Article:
Although the invention as disclosed in the foregoing description of a preferred embodiment has particular utility for launching and recovering a pipestring in the operation of a deep ocean mining vessel, those skilled in the art will appreciate that the apparatus of the invention may be used to good advantage in other fields of application; for example, the apparatus of the invention has utility for lifting and lowering pipe or tubing in the operation of a production oilwell. It should also be understood that various changes, substitutions, and alterations can be made without departing from the spirit and scope of the invention as defined by the appended claims.
|Cited Patent||Filing date||Publication date||Applicant||Title|
|US2410262 *||Aug 20, 1945||Oct 29, 1946||Breaux Neil T||Overshot|
|US3063509 *||May 25, 1959||Nov 13, 1962||Guier William C||Apparatus for handling stands of pipe|
|US3193116 *||Nov 23, 1962||Jul 6, 1965||Exxon Production Research Co||System for removing from or placing pipe in a well bore|
|US3206242 *||Jan 22, 1964||Sep 14, 1965||Fensin Herbert L||Split-ring hoisting clamp|
|US3554594 *||Sep 25, 1969||Jan 12, 1971||Certus Maschbau Gmbh||Pneumatically operated gripper for bottle transferring apparatus|
|US3939990 *||Jun 13, 1974||Feb 24, 1976||Global Marine, Inc.||Automatic roughneck|
|Citing Patent||Filing date||Publication date||Applicant||Title|
|US4744710 *||Nov 24, 1986||May 17, 1988||Parco Mast And Substructures||Drilling derrick with external pipe storage|
|US6361251||Jun 30, 1998||Mar 26, 2002||Stolt Offshore Limited||Apparatus for and a method of supporting a tubular member|
|US6394201||Sep 27, 2000||May 28, 2002||Universe Machine Corporation||Tubing spider|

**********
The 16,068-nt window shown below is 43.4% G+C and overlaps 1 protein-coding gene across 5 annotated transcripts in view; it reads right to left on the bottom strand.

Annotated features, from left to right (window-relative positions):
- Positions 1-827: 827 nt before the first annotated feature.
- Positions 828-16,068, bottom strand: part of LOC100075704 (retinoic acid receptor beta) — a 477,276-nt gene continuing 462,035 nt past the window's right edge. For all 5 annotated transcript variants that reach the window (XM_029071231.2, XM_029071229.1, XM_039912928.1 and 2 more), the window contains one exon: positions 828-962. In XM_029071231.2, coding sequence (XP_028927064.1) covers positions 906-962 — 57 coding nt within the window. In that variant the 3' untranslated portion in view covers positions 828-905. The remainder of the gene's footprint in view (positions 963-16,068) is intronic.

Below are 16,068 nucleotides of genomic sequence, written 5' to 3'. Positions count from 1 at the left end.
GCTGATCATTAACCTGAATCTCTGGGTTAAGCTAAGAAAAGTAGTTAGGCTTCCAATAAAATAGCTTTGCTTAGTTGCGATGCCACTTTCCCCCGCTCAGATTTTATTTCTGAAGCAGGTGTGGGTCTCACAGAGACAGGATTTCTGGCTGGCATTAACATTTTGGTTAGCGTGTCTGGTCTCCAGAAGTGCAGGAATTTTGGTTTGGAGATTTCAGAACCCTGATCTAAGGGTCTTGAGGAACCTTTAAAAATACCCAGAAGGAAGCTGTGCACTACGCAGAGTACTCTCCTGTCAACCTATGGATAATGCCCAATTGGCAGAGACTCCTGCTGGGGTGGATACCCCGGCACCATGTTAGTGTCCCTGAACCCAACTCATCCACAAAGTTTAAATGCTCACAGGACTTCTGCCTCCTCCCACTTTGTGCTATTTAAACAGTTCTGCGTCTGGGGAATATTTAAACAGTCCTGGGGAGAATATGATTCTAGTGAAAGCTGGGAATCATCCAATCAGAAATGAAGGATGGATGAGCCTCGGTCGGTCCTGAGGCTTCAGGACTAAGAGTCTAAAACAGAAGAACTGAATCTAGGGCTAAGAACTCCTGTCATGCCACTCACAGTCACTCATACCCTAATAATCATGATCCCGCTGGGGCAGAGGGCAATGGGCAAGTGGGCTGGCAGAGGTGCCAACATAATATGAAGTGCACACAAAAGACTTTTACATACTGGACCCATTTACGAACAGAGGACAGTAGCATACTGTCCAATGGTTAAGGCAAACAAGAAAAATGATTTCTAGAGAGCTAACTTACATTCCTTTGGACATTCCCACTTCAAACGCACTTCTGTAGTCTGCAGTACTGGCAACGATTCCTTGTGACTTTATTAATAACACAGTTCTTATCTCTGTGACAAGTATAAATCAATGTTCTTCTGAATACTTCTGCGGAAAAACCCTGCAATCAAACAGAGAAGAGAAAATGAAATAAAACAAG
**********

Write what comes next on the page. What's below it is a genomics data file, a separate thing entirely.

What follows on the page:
|US7044216 *||Nov 5, 2003||May 16, 2006||Grant Prideco, L.P.||Large diameter flush-joint pipe handling system|
|US7249637||Jan 18, 2005||Jul 31, 2007||Weatherford/Lamb, Inc.||Method and device to clamp control lines to tubulars|
|US7314090||Sep 20, 2004||Jan 1, 2008||Weatherford/Lamb, Inc.||Automatic false rotary|
|US7673691||Oct 23, 2006||Mar 9, 2010||Weatherford/Lamb, Inc.||Apparatus for retaining two strings of tubulars|
|US7681631||Nov 21, 2007||Mar 23, 2010||Weatherford/Lamb, Inc.||Automatic false rotary|
|US7717184||Nov 30, 2006||May 18, 2010||Weatherford/Lamb, Inc.||Safety interlock for control lines|
|US7740078||Jul 31, 2007||Jun 22, 2010||Weatherford/Lamb, Inc.||Method and device to clamp control lines to tubulars|
|US20050092500 *||Nov 5, 2003||May 5, 2005||Otten Gregory K.||Large diameter flush-joint pipe handling system|
|US20060027375 *||Sep 20, 2004||Feb 9, 2006||Thomas Allen K Jr||Automatic false rotary|
|WO1999001638A1 *||Jun 30, 1998||Jan 14, 1999||Soltanahmadi Joanne Elisabeth||Apparatus for and a method of supporting a tubular member|
|U.S. Classification||414/745.2, 294/90|
|International Classification||E21B19/06, E21B19/14, E21B19/20|
|Cooperative Classification||E21B19/14, E21B19/06, E21B19/20|
|European Classification||E21B19/20, E21B19/14, E21B19/06|